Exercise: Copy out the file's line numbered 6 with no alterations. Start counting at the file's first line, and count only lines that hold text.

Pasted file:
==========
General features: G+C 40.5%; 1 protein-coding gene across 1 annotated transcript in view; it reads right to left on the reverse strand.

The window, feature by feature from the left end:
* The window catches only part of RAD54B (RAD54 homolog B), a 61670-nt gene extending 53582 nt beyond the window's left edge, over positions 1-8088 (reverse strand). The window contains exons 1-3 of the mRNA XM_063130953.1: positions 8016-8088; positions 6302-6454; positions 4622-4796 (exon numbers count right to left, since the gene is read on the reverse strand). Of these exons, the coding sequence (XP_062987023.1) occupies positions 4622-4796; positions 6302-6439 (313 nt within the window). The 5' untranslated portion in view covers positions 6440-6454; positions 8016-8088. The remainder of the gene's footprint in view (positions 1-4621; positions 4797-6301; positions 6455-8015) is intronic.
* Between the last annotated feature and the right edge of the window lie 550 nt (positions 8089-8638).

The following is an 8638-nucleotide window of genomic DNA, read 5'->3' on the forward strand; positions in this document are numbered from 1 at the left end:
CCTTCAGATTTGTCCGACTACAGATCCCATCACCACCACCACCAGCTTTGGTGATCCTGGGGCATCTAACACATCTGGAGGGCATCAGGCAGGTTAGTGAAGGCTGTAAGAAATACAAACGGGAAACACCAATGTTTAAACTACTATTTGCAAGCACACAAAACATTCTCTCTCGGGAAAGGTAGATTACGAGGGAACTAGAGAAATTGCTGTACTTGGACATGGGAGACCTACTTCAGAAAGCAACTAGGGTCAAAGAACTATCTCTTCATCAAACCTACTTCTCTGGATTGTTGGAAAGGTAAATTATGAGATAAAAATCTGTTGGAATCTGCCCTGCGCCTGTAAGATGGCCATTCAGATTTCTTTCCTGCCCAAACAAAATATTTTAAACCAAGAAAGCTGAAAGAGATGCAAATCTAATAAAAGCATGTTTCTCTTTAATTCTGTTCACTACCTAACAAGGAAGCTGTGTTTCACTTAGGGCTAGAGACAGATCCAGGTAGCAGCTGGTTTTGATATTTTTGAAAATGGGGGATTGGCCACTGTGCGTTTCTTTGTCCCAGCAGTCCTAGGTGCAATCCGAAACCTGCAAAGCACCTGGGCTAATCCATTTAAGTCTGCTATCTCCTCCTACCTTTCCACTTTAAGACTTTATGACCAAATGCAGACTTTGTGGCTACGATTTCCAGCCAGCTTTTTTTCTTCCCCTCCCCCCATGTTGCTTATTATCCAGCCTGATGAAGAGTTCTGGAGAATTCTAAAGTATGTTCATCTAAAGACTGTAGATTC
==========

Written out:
CCTTCAGATTTGTCCGACTACAGATCCCATCACCACCACCACCAGCTTTGGTGATCCTGGGGCATCTAACACATCTGGAGGGCATCAGGCAGGTTAGTGAAGGCTGTAAGAAATACAAACGGGAAACACCAATGTTTAAACTACTATTTGCAAGCACACAAAACATTCTCTCTCGGGAAAGGTAGATTACGAGGGAACTAGAGAAATTGCTGTACTTGGACATGGGAGACCTACTTCAGAAAGCAACTAGGGTCAAAGAACTATCTCTTCATCAAACCTACTTCTCTGGATTGTTGGAAAGGTAAATTATGAGATAAAAATCTGTTGGAATCTGCCCTGCGCCTGTAAGATGGCCATTCAGATTTCTTTCCTGCCCAAACAAAATATTTTAAACCAAGAAAGCTGAAAGAGATGCAAATCTAATAAAAGCATGTTTCTCTTTAATTCTGTTCACTACCTAACAAGGAAGCTGTGTTTCACTTAGGGCTAGAGACAGATCCAGGTAGCAGCTGGTTTTGATATTTTTGAAAATGGGGGATTGGCCACTGTGCGTTTCTTTGTCCCAGCAGTCCTAGGTGCAATCCGAAACCTGCAAAGCACCTGGGCTAATCCATTTAAGTCTGCTATCTCCTCCTACCTTTCCACTTTAAGACTTTATGACCAAATGCAGACTTTGTGGCTACGATTTCCAGCCAGCTTTTTTTCTTCCCCTCCCCCCATGTTGCTTATTATCCAGCCTGATGAAGAGTTCTGGAGAATTCTAAAGTATGTTCATCTAAAGACTGTAGATTC